I have always wanted to be a world traveler, so when the opportunity arose for me to host a U-M alumni cruise around Europe, I was surprised my feelings were vacillating between excitement and trepidation. This would be my first time to Europe—having previously travelled abroad to Central and South America—and I suddenly felt nervous about how I would handle currency exchanges, different languages, and a number of cultures, all in one trip. I also, quite frankly, worried about life on a ship and travelling with a wide swath of fellow Wolverines. I shouldn’t have. My 11-day “See the World With Blue” travel experience turned out to be deeply meaningful on many levels. Here are my insights, that in retrospect, I think led to such a successful trip:
When in Rome….. As the saying goes, do as the Romans do. I embraced and celebrated aspects of the culture in each country I visited. I tried out simple phrases in Italian or French (no one minded if they were imperfect), sampled local cuisine (Focaccia in the U.S. will forever be ruined), and respected the faith-based practices of religious sites (I covered my shoulders before entering the Cathedral de Barcelona). All were instances where my purposeful engagement led to respectful cultural exchanges with locals. But I also saw how much I had in common with the strangers around me. Being a mother, I noticed the childrearing in every country we visited. Seeing parents soothing, helping, or playing with their kids, resonated strongly with me.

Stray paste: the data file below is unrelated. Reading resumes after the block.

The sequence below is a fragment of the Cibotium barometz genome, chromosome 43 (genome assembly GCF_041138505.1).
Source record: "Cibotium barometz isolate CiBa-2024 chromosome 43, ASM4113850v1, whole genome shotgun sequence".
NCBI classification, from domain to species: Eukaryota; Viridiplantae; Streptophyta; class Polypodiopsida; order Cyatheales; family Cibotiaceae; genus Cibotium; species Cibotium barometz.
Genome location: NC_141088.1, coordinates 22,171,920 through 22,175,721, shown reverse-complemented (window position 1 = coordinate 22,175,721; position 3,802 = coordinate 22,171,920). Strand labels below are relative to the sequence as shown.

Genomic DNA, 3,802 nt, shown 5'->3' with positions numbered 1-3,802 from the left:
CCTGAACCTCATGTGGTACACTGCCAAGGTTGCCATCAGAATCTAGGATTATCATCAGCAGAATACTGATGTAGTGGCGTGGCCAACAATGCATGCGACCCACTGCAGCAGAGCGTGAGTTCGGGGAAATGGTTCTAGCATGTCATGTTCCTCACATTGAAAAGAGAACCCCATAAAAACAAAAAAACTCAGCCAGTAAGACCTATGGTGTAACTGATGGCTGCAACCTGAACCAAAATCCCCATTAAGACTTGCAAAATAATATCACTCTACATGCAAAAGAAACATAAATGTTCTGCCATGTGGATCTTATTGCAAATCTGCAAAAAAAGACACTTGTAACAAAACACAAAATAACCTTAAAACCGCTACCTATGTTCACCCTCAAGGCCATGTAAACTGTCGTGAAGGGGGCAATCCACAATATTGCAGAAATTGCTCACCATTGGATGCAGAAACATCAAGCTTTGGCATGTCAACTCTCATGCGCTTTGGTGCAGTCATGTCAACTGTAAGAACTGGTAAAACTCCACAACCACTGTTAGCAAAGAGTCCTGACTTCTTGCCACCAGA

Wolverine Bonding. My trip duties included hosting 30 Michigan travelers. Our years of graduation, degree paths, geographic locations, and experiences were very different. I was pleasantly relieved (though not surprised,) to quickly find I felt at home (even out at sea), with my Michigan community. We shared a common bond and love for U-M that was only strengthened as we swapped stories over leisurely dinners about things like traveling on narrow European roads in large tour buses. Call me sappy, but I loved travelling with other Michigan Wolverines.
A View From Every Room. Okay, I get it, it’s a cliche to say, but the Mediterranean Sea is incredibly beautiful. Waking up every morning to the breathtaking view of the French Riviera, or the coastline of the Spanish Island Ibiza, did not disappoint. I had seen the pictures and heard the stories, but actually seeing the landscape, smelling the sea salt air, and immersing myself in the towns, cities, and villages we visited, left me feeling rejuvenated and wondering how I could move to the region ASAP!
Jump on the Boat. Our cruise ship was midsized, about 1,200 passengers and 856 crew, which felt about right as a “newbie” to cruising. Having said that, there is a reason that hand sanitizer is everywhere, so use it people. But also, be sure to get to know your crew. Our crew, like the countries we visited, represented global cultures and identities. Although we were not traveling in the Philippines we struck up an informal friendship with a cruise bartender from Manila who regaled us with stories of his home country, as well as interesting tales about working on a cruise ship.
Find Comfort in Discomfort. Travelling to new places can be nerve-wracking, whether you are a less-seasoned traveler like me or a well-worn traveler. There is a certain vulnerability in confronting the unfamiliar. This, of course, doesn’t mean you shouldn’t do it! My experience was a reminder of the necessity of stepping out of my norms. Be it practicing cultural humility, or immersing myself in the gastronomical, physical, or spiritual conventions of the places I visited, all sparked a genuine, life-affirming, curiosity and appreciation that will stay with me.
If Amy’s experience sparked a curiosity about travel with the Alumni Association within you, we invite you to browse our Travel Collection for a variety of enriching journeys.